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WHO'S NEXT?

Jeff Immelt has dropped out of Uber’s contentious CEO race

Reuters/Daniel Becerril
Out of the running.
  • Alison Griswold
By Alison Griswold

Reporter

This article is more than 2 years old.

Jeff Immelt has withdrawn himself from contention to be the next CEO of Uber.

The former GE chief tweeted Sunday (Aug. 27) that he had decided not to pursue a leadership role at Uber. He did not elaborate on his reasoning. Immelt had been in northern California this weekend to pitch Uber’s board on his vision for the ride-hailing company.

Immelt had been widely rumored to be a top candidate for the Uber CEO post. Meg Whitman, CEO of Hewlett Packard Enterprise, was also a leading contender but said in late July that the Uber search process had become a “distraction” and that she would not be the next CEO.

The New York Times is now reporting that Whitman, despite those denials, has remerged as the preferred candidate. Times reporter Mike Isaac tweeted that Immelt pulled out to save face because he didn’t have the necessary support from Uber’s board.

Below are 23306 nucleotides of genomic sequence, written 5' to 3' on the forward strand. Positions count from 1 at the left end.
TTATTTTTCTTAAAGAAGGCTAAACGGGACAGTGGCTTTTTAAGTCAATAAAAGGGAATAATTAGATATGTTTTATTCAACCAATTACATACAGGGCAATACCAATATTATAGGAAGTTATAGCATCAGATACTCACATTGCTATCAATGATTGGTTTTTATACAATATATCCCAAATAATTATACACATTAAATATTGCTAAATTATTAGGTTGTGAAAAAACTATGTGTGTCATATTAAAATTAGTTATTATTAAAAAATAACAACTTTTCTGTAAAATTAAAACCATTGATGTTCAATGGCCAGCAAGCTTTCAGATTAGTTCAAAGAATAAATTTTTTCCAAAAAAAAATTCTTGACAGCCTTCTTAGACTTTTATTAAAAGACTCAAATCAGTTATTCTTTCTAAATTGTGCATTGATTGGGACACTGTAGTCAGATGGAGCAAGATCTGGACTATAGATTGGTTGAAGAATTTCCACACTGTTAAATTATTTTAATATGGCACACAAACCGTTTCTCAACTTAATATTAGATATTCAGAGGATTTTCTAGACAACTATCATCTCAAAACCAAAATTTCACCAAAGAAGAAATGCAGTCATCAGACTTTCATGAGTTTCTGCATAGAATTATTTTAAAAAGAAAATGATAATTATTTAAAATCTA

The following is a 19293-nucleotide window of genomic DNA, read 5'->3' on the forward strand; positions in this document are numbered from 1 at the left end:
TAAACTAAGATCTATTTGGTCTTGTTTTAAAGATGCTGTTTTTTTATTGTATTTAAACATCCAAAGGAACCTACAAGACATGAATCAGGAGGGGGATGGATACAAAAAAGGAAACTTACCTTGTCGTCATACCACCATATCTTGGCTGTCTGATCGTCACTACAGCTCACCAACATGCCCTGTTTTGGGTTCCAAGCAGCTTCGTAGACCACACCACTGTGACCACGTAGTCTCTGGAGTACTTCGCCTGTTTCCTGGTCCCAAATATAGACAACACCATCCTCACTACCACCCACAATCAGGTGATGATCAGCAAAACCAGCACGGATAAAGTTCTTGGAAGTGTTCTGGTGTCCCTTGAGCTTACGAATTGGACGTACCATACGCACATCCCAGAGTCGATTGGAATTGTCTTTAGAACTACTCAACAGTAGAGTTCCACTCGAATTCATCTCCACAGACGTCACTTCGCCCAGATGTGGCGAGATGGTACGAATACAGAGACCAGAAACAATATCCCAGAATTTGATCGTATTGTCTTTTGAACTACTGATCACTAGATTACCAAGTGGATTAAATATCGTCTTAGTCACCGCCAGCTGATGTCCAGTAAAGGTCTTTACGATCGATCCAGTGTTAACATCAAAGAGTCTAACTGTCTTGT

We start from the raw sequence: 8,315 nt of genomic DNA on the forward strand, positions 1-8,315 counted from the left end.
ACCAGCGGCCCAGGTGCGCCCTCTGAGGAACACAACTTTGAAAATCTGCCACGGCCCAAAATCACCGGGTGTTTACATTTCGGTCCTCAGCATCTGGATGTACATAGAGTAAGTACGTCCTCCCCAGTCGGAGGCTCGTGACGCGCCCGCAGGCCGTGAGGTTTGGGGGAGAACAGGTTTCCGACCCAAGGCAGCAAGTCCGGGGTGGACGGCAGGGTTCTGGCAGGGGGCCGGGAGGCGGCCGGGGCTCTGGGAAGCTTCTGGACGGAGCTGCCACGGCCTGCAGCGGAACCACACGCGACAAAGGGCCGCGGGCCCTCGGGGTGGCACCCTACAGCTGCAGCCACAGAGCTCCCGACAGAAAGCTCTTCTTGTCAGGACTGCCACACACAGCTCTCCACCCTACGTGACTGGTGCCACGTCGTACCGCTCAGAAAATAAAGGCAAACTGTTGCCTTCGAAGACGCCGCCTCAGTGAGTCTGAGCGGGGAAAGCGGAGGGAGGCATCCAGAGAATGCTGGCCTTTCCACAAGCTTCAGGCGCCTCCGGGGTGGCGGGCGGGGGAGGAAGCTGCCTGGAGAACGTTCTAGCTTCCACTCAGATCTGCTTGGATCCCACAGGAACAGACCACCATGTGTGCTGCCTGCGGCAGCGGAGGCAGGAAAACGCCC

There is also a third person being considered whose identity is unknown.

Since Uber co-founder Travis Kalanick was pressured to resign from the CEO post in late June, the search for a new chief executive has devolved into a messy battle among the company’s board members. Immelt was rumored to be more likely to facilitate Kalanick’s return to a prominent role at Uber, and favored by his supporters. Benchmark, one of Uber’s largest investors, has meanwhile pushed for Whitman, who is reportedly warier of Kalanick having a substantial role at the company.

Uber is without a CEO, chief operating officer, and chief financial officer, among other positions. The startup, last valued at $68 billion, is currently being run by an “executive leadership team” that includes some of Uber’s most senior employees, such as chief product officer Jeff Holden and regional general manager for the US and Canada Rachel Holt.

The executive turmoil has come amid a year of scandal for Uber. The company has confronted multiple allegations of sexual harassment, is fighting a lawsuit against self-driving carmaker Waymo, and is facing a federal probe over its use of a software tool to evade law enforcement.

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